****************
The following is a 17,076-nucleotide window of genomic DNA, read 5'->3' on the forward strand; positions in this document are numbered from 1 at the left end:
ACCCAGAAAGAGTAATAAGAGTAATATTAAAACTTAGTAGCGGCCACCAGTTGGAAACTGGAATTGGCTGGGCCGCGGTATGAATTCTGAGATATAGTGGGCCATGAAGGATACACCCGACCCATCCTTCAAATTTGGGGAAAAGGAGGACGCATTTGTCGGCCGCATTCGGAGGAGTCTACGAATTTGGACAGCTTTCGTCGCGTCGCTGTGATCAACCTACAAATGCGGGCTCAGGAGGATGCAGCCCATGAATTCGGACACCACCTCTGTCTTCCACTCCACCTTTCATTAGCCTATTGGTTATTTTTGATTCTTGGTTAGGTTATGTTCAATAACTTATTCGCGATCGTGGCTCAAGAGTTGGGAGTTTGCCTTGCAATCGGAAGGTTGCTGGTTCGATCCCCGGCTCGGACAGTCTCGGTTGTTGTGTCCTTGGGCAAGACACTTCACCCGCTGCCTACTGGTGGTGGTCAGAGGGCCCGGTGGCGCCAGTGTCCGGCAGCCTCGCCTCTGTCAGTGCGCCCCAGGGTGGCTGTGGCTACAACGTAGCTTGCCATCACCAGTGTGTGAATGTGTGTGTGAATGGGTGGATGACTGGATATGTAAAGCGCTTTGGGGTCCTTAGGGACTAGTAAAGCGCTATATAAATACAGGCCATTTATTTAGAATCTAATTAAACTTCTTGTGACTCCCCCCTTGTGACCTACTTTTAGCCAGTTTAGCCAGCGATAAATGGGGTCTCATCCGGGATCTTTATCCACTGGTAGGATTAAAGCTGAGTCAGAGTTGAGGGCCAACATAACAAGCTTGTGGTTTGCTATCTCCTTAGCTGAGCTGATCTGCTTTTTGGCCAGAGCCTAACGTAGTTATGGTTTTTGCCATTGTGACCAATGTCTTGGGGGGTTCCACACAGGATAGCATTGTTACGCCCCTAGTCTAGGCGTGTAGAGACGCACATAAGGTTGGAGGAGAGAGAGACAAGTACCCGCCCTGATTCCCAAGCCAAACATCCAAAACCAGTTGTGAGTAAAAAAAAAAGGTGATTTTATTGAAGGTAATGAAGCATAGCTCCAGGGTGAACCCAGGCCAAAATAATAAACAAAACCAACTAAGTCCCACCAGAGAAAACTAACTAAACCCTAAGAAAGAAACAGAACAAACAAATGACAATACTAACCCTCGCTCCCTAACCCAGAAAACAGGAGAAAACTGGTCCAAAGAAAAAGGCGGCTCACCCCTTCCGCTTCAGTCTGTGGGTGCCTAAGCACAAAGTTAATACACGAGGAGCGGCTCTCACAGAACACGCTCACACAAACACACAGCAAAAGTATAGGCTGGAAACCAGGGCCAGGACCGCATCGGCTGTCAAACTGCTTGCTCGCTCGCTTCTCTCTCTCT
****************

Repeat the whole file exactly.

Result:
The following is a 17,076-nucleotide window of genomic DNA, read 5'->3' on the forward strand; positions in this document are numbered from 1 at the left end:
ACCCAGAAAGAGTAATAAGAGTAATATTAAAACTTAGTAGCGGCCACCAGTTGGAAACTGGAATTGGCTGGGCCGCGGTATGAATTCTGAGATATAGTGGGCCATGAAGGATACACCCGACCCATCCTTCAAATTTGGGGAAAAGGAGGACGCATTTGTCGGCCGCATTCGGAGGAGTCTACGAATTTGGACAGCTTTCGTCGCGTCGCTGTGATCAACCTACAAATGCGGGCTCAGGAGGATGCAGCCCATGAATTCGGACACCACCTCTGTCTTCCACTCCACCTTTCATTAGCCTATTGGTTATTTTTGATTCTTGGTTAGGTTATGTTCAATAACTTATTCGCGATCGTGGCTCAAGAGTTGGGAGTTTGCCTTGCAATCGGAAGGTTGCTGGTTCGATCCCCGGCTCGGACAGTCTCGGTTGTTGTGTCCTTGGGCAAGACACTTCACCCGCTGCCTACTGGTGGTGGTCAGAGGGCCCGGTGGCGCCAGTGTCCGGCAGCCTCGCCTCTGTCAGTGCGCCCCAGGGTGGCTGTGGCTACAACGTAGCTTGCCATCACCAGTGTGTGAATGTGTGTGTGAATGGGTGGATGACTGGATATGTAAAGCGCTTTGGGGTCCTTAGGGACTAGTAAAGCGCTATATAAATACAGGCCATTTATTTAGAATCTAATTAAACTTCTTGTGACTCCCCCCTTGTGACCTACTTTTAGCCAGTTTAGCCAGCGATAAATGGGGTCTCATCCGGGATCTTTATCCACTGGTAGGATTAAAGCTGAGTCAGAGTTGAGGGCCAACATAACAAGCTTGTGGTTTGCTATCTCCTTAGCTGAGCTGATCTGCTTTTTGGCCAGAGCCTAACGTAGTTATGGTTTTTGCCATTGTGACCAATGTCTTGGGGGGTTCCACACAGGATAGCATTGTTACGCCCCTAGTCTAGGCGTGTAGAGACGCACATAAGGTTGGAGGAGAGAGAGACAAGTACCCGCCCTGATTCCCAAGCCAAACATCCAAAACCAGTTGTGAGTAAAAAAAAAAGGTGATTTTATTGAAGGTAATGAAGCATAGCTCCAGGGTGAACCCAGGCCAAAATAATAAACAAAACCAACTAAGTCCCACCAGAGAAAACTAACTAAACCCTAAGAAAGAAACAGAACAAACAAATGACAATACTAACCCTCGCTCCCTAACCCAGAAAACAGGAGAAAACTGGTCCAAAGAAAAAGGCGGCTCACCCCTTCCGCTTCAGTCTGTGGGTGCCTAAGCACAAAGTTAATACACGAGGAGCGGCTCTCACAGAACACGCTCACACAAACACACAGCAAAAGTATAGGCTGGAAACCAGGGCCAGGACCGCATCGGCTGTCAAACTGCTTGCTCGCTCGCTTCTCTCTCTCT